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December 8, 2021

In the Johns Hopkins APL-Built Colosseum, Competition Spurs AI Innovation

Image of Taylor Buck’s artistic rendering of what the Golden Horde program and its Operation Protovision competition

An artist's rendering of what the Golden Horde program and its Operation Protovision competition represent: a place for competitors to gather and develop technology for the future.

Credit: Johns Hopkins APL/Taylor Buck

When it comes to developing technology in the fast-paced world of artificial intelligence (AI), speed is critical to delivering national defense solutions. That’s why a team at the Johns Hopkins Applied Physics Laboratory (APL) in Laurel, Maryland, is designing a virtual simulation that can expedite the advancement of more robust and effective AI for the warfighter.

Through Operation Protovision, a four-event competition sponsored by the Air Force Research Laboratory (AFRL) as part of its Golden Horde program, APL is leading eight organizations on an accelerated journey to design a new generation of Networked, Collaborative and Autonomous (NCA) weapons systems. The first of the four competitions is set for Dec. 8 and 9.

Core to the competition, and a key enabler of its speed and scale, is an APL-built simulation environment, the first prototype of the fully digital portion of what will be a new live, virtual, constructive capability for weapons research and development. Dubbed “the Colosseum,” this virtual space allows the diverse range of competitors to test, evaluate and develop algorithms for an NCA system — in this instance, cruise missiles — in a digital approximation of the real world.

“The main design challenge is constructing the Colosseum to seamlessly marry the various competitors and their tech under evaluation against the challenge problem,” said Brandon Coloe, a guidance, navigation and control systems engineer in APL’s Force Projection Sector (FPS) and the project’s technical lead. “We want to lower the barrier to integration as much as possible, so we can pull in as many different competitors as we can to really get the best tech out of the other end.”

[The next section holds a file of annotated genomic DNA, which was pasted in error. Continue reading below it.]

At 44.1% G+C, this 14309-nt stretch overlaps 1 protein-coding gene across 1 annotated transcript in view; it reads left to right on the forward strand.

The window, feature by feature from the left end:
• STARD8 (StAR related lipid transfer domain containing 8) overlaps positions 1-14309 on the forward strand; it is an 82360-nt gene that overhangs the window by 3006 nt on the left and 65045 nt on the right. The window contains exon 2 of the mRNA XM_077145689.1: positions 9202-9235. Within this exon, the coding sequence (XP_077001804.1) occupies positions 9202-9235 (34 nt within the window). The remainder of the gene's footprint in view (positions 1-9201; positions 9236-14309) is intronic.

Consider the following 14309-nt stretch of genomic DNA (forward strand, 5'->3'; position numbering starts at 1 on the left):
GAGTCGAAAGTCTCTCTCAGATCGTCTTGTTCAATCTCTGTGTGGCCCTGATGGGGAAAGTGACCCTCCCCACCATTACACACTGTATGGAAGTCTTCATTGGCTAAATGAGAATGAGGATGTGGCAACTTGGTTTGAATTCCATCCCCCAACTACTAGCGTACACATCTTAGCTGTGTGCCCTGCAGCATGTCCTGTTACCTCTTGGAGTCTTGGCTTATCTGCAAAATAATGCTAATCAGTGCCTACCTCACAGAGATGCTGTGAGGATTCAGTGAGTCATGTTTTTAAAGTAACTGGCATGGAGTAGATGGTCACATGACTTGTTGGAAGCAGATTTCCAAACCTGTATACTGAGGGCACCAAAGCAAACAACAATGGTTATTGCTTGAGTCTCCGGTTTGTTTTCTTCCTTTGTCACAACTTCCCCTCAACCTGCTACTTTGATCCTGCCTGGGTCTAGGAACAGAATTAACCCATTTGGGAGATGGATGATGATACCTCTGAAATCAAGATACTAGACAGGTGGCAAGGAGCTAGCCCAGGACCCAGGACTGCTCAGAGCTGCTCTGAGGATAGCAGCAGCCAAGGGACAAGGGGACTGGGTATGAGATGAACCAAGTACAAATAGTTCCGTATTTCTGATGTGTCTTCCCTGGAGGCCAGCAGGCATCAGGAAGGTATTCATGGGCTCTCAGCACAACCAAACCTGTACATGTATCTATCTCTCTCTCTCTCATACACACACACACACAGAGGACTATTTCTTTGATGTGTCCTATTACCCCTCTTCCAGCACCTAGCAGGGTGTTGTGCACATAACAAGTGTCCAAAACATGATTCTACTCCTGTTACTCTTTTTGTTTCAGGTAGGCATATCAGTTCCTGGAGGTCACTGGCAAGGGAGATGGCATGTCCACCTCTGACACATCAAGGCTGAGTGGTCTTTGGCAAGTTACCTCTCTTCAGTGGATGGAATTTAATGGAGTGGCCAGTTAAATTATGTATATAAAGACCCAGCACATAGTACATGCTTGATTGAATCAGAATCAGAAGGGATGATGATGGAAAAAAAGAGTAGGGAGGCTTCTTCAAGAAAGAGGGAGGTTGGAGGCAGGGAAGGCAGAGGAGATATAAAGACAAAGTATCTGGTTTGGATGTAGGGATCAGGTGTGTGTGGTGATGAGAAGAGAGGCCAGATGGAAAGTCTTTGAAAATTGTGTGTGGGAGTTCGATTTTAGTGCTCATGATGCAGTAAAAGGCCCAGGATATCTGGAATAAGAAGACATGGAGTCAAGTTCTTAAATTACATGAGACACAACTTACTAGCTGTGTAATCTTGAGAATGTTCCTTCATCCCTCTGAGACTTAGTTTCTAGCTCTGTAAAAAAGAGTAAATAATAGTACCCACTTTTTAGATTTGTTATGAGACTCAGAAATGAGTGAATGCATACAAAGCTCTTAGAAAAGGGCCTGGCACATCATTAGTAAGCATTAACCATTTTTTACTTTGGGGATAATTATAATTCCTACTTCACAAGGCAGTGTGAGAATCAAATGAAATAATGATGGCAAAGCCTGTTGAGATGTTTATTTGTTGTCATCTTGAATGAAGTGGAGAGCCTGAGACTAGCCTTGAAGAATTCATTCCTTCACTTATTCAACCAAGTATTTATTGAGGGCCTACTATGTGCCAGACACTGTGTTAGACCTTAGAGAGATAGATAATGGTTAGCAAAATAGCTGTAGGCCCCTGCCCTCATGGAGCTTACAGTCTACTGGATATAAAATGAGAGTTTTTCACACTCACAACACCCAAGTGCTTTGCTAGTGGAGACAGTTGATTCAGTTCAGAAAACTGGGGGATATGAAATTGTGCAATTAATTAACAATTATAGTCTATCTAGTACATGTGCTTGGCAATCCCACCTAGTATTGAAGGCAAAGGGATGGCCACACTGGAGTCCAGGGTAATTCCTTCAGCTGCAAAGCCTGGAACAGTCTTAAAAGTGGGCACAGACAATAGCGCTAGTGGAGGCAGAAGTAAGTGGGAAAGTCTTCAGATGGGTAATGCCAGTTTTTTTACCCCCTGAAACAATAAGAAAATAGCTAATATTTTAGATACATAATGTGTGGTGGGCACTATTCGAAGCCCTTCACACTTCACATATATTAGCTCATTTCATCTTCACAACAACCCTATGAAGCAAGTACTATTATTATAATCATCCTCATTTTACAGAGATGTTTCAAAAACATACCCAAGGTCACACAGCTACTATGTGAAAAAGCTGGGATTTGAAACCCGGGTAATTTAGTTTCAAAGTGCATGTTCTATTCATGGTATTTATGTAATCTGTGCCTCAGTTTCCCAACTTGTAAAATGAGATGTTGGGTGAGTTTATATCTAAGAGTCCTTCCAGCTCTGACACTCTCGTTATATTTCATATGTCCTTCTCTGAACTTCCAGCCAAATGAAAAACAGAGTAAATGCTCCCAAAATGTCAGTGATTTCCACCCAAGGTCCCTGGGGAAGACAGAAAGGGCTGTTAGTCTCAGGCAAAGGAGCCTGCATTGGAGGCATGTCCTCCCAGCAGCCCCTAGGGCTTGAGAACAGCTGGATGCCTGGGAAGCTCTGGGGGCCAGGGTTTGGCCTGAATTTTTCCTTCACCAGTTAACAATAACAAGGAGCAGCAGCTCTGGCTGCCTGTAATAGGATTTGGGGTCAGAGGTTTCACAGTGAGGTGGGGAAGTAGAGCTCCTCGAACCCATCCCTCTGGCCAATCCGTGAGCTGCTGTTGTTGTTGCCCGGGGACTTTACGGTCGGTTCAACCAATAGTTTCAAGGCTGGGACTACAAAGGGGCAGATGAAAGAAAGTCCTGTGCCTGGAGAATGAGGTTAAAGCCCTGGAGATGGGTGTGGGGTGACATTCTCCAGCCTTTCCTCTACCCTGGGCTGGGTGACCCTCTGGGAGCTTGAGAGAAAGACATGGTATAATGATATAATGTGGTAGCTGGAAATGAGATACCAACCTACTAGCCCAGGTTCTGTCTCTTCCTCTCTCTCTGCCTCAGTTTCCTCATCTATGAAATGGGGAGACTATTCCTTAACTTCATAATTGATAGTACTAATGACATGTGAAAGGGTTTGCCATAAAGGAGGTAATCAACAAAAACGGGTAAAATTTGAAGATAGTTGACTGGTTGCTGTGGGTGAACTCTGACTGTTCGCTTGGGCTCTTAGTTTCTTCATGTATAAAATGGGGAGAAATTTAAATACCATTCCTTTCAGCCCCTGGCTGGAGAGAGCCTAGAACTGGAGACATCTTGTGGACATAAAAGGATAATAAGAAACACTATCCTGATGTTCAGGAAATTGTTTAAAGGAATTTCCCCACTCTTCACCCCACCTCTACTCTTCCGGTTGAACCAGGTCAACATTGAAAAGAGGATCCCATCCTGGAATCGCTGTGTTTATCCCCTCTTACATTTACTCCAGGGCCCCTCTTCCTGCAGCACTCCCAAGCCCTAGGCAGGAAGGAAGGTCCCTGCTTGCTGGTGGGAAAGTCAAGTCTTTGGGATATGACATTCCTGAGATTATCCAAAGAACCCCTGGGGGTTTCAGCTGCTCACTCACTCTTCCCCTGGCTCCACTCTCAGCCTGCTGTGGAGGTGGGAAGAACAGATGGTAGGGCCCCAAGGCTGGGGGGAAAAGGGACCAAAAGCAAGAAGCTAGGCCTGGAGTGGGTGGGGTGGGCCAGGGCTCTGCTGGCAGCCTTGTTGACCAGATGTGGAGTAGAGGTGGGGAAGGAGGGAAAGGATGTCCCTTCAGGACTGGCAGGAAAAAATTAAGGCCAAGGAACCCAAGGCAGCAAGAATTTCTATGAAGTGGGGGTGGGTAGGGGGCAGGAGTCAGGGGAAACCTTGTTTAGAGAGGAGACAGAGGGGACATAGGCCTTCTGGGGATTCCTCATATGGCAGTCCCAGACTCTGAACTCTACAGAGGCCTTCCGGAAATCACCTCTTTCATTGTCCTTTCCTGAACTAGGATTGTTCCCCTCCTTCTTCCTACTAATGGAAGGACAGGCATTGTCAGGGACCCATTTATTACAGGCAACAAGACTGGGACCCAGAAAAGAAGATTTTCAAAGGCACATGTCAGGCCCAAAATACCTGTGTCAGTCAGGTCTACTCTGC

APL is serving as facilitator and innovator, collaborating with AFRL as it uses the Pentagon’s Defense Innovation Unit to rapidly bring nontraditional technology developers with great ideas into the defense fold. To ensure each organization — regardless of size or background — can plug into a Colosseum that presents a meaningful challenge problem, the team leveraged APL’s large portfolio of work in advanced autonomy for this latest problem set.

“We previously applied our artificial intelligence, machine learning and reinforcement learning experience to the air domain, when we created a similar competition environment for the 2020 Defense Advanced Research Projects Agency AlphaDogfight trials,” explained APL’s Christopher DeMay, who manages the FPS Intelligent Combat Platforms program. “Now APL is expanding the capability to include the weapons domain.”

Designing the “Challenge Problem”

Shifting from fighter jets to collaborative weapons, however, brings a new set of complexities and a multitude of factors.

“The challenge problem is a stressing scenario against a regional air defense system,” explained APL’s mathematician- and physicist-trained Robert Shearer. “It contains both long- and short-range missile defense systems, as well as early warning radars and jamming systems, all split into sectors under control by a sector commander.”